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Index of Germanic TribesMapCherusci (Germans)

The Cherusci were a Germanic people who lived in areas of the northern Rhine valley, extending eastwards into the forests of north-western Germany. They may have been named after the hart, or deer, *herut in ancient Germanic. Established in the Rhine valley from as early as the first century BC to at least the third century AD, their name may not be Germanic, perhaps instead being used by their enemies or neighbours to describe them. They were mentioned as a tribe of the Germani by Julius Caesar in 53 BC, where he distinguished them from the Suevi, and were subjugated by Rome in 12 BC.

The construction 'Ger-man' breaks down into 'ger' (still used in English as 'gar', the name of a fish) meaning spear, and 'man' which is unchanged in meaning. 'Her-man' is another form of the word. It was likely to have been formed of 'ger' for a spear and 'ker' for an army of spearmen, for which 'k' was softened to an 'h'. Some sources suggest quite wrongly that Germani means 'neighbour' or 'men of the forest'. Instead, the possessors of this name were tough, fierce killers and would not have named themselves anything quite so friendly. The Romans introduced Germani because they consistently heard both forms from the Germans themselves: 'herman' as in Hermunduri, and 'german', because these warriors called themselves just that: spearmen. The Heruli and Cherusci names may also derive from or contain this root word for spear, meaning an army (of spears).

(Additional information by Edward Dawson, and from Roman Soldier versus Germanic Warrior: 1st Century AD, Lindsay Powell.)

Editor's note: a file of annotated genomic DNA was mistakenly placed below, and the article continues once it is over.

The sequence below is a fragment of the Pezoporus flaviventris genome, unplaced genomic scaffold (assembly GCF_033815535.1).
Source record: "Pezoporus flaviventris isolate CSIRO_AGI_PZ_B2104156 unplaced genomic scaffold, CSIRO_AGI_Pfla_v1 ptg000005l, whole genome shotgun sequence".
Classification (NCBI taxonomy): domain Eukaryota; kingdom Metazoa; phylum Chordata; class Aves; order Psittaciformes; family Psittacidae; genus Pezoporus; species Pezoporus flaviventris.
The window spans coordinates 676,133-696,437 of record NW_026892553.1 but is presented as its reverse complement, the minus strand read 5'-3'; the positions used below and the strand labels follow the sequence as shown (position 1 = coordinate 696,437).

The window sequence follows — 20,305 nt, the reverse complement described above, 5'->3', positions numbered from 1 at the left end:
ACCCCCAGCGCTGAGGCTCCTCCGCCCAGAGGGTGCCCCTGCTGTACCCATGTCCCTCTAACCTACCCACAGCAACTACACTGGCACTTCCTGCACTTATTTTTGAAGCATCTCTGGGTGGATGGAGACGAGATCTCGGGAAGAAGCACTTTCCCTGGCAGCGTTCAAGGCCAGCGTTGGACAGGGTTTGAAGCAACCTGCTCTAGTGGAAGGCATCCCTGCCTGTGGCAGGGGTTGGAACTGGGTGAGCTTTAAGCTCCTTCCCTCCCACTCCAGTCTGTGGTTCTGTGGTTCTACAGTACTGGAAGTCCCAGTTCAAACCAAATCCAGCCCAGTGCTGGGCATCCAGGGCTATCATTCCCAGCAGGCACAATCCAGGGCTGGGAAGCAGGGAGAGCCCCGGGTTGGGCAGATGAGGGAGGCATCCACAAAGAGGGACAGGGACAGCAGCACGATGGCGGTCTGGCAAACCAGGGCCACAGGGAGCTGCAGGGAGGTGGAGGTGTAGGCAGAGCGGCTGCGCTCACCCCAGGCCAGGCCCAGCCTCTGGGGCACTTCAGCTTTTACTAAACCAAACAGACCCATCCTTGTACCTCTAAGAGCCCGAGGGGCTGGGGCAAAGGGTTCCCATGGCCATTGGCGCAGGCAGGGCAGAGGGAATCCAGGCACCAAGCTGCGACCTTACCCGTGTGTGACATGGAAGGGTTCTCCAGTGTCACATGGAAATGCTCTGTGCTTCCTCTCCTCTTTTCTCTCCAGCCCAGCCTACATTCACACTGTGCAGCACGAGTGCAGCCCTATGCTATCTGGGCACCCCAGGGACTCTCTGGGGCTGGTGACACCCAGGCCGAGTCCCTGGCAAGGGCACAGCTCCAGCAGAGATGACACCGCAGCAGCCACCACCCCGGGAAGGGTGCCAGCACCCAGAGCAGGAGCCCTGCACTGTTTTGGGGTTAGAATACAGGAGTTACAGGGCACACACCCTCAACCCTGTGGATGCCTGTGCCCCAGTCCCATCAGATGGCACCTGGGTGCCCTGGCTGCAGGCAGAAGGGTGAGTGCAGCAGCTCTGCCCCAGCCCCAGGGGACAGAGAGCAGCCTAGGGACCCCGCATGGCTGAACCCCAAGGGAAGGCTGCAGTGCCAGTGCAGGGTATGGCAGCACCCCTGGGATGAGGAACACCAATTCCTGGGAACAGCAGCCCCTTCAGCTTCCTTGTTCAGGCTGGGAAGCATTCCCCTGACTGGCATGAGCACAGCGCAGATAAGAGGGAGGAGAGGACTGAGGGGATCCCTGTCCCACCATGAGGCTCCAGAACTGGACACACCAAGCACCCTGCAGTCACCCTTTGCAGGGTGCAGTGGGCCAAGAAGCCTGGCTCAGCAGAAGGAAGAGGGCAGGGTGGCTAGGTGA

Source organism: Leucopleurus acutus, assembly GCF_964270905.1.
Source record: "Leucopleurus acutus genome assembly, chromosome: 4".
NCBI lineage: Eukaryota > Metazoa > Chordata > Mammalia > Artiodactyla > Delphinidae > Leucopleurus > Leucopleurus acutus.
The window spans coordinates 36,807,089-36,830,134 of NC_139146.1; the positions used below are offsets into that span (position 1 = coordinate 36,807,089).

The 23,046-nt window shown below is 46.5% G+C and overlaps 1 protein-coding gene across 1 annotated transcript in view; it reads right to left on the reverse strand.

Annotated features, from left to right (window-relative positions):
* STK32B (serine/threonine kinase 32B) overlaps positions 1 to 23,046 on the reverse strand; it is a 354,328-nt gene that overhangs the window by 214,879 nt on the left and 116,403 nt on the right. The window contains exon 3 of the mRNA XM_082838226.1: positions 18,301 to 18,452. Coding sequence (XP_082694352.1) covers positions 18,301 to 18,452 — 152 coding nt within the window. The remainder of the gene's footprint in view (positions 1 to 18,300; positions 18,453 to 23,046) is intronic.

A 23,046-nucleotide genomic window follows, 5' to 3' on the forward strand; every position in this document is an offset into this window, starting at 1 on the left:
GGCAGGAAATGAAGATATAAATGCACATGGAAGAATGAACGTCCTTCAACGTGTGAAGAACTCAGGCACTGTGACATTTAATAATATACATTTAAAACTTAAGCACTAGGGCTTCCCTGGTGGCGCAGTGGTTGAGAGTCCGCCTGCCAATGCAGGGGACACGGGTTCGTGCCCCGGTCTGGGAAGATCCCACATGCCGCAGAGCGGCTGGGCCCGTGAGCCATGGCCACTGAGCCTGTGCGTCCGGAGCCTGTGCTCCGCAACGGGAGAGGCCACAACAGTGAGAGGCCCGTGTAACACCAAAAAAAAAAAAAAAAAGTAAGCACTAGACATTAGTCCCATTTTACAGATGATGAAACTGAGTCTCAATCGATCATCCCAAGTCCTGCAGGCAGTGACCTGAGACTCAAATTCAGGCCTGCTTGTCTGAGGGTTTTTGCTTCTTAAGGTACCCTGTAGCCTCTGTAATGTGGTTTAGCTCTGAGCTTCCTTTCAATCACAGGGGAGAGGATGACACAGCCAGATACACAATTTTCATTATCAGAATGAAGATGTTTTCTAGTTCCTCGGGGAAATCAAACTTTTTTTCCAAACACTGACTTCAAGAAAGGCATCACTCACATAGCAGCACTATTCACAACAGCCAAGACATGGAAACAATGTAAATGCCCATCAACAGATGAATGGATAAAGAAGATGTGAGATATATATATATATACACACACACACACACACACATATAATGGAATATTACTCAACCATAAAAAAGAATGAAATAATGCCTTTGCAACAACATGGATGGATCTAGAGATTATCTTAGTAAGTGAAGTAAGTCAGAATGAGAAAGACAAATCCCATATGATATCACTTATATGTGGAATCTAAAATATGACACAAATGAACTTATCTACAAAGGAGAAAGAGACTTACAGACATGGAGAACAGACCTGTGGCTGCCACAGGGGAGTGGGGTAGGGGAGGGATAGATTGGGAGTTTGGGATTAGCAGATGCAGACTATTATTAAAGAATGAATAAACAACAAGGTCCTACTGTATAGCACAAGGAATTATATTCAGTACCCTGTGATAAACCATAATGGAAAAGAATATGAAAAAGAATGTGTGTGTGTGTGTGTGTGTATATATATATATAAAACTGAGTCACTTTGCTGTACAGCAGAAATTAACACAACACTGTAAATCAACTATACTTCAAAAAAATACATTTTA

53 BC

The Germanic Cherusci encounter Rome for the first time, in the form of Julius Caesar, and are already established in their northern Rhine Valley homeland. Caesar identifies them separately from the Suevi when crossing the Rhine to punish the latter for aiding Gallic tribes. He states that the Bacenis forest divides them from the Suevi.

12 - 9 BC

The Cherusci are subjugated by Rome, along with some of their neighbours in the first of four campaigns let by Nero Drusus, stepson of the emperor, who is appointed governor of the Rhine region of Gaul. After building a fortress on the island of the Batavi, he undertakes some difficult fighting in which he is generally successful, subduing numerous tribes. He progresses as far as the River Elbe, where he builds boats and sails to the North Sea. He is killed in a fall from his horse during the fourth campaign in 9 BC.


fl AD 8 - 21

Arminius / Erminaz / Hermann

King of the Cherusci. The original 'Herman the German'.


Cherusci noble and rival contender for power. King in AD 21.

AD 9

Arminius (known as Herman Siegfried to modern Germans) declares the independence of the Cherusci from Rome with his decimation of three legions under Roman Governor Publius Quinctilius Varus. He achieves this momentous victory in an alliance with the Bructeri, Chatti, Chauci, Marsi, and Sicambri (a coalition that is sometimes, rather ridiculously, termed the Armenian empire). The Tencteri and Usipetes are also highly likely to be involved, as are the Dulgubnii, subjects of the Cherusci. The Bructeri, Tubantes and Usipetes certainly team up to harass the troops of Germanicus AD 14, and they are later included in his triumph. Segestes, whose daughter Arminius had married against his wishes, bears Arminius a lifelong grudge and this now flares up into open division.

Teutoberger wald
The decimation of three legions in the Teutoberger wald was a massive humiliation for the Roman empire and caused the abandonment of plans to conquer Germania Magna